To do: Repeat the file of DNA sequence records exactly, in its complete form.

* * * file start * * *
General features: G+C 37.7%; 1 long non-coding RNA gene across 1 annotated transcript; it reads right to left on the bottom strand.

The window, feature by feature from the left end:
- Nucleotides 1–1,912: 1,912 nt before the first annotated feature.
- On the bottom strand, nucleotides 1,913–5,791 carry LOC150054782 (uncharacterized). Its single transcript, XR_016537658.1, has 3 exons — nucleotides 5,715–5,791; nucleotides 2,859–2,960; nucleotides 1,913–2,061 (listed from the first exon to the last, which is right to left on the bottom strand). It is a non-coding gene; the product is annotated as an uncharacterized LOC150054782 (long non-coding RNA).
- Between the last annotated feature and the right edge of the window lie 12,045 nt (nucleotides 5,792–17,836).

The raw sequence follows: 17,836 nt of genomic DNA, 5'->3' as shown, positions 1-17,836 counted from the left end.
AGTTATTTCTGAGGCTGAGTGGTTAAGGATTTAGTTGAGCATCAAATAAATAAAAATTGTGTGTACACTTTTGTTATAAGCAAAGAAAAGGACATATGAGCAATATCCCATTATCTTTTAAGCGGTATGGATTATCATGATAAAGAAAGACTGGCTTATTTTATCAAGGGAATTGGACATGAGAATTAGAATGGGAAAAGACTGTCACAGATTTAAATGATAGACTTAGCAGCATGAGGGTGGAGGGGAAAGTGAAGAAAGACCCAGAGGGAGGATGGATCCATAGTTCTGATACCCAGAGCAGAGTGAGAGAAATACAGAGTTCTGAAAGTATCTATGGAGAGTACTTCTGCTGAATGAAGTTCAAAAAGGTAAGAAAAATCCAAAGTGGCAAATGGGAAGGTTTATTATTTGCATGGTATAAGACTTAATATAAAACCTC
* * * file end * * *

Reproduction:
General features: G+C 37.7%; 1 long non-coding RNA gene across 1 annotated transcript; it reads right to left on the bottom strand.

The window, feature by feature from the left end:
- Nucleotides 1–1,912: 1,912 nt before the first annotated feature.
- On the bottom strand, nucleotides 1,913–5,791 carry LOC150054782 (uncharacterized). Its single transcript, XR_016537658.1, has 3 exons — nucleotides 5,715–5,791; nucleotides 2,859–2,960; nucleotides 1,913–2,061 (listed from the first exon to the last, which is right to left on the bottom strand). It is a non-coding gene; the product is annotated as an uncharacterized LOC150054782 (long non-coding RNA).
- Between the last annotated feature and the right edge of the window lie 12,045 nt (nucleotides 5,792–17,836).

The raw sequence follows: 17,836 nt of genomic DNA, 5'->3' as shown, positions 1-17,836 counted from the left end.
AGTTATTTCTGAGGCTGAGTGGTTAAGGATTTAGTTGAGCATCAAATAAATAAAAATTGTGTGTACACTTTTGTTATAAGCAAAGAAAAGGACATATGAGCAATATCCCATTATCTTTTAAGCGGTATGGATTATCATGATAAAGAAAGACTGGCTTATTTTATCAAGGGAATTGGACATGAGAATTAGAATGGGAAAAGACTGTCACAGATTTAAATGATAGACTTAGCAGCATGAGGGTGGAGGGGAAAGTGAAGAAAGACCCAGAGGGAGGATGGATCCATAGTTCTGATACCCAGAGCAGAGTGAGAGAAATACAGAGTTCTGAAAGTATCTATGGAGAGTACTTCTGCTGAATGAAGTTCAAAAAGGTAAGAAAAATCCAAAGTGGCAAATGGGAAGGTTTATTATTTGCATGGTATAAGACTTAATATAAAACCTC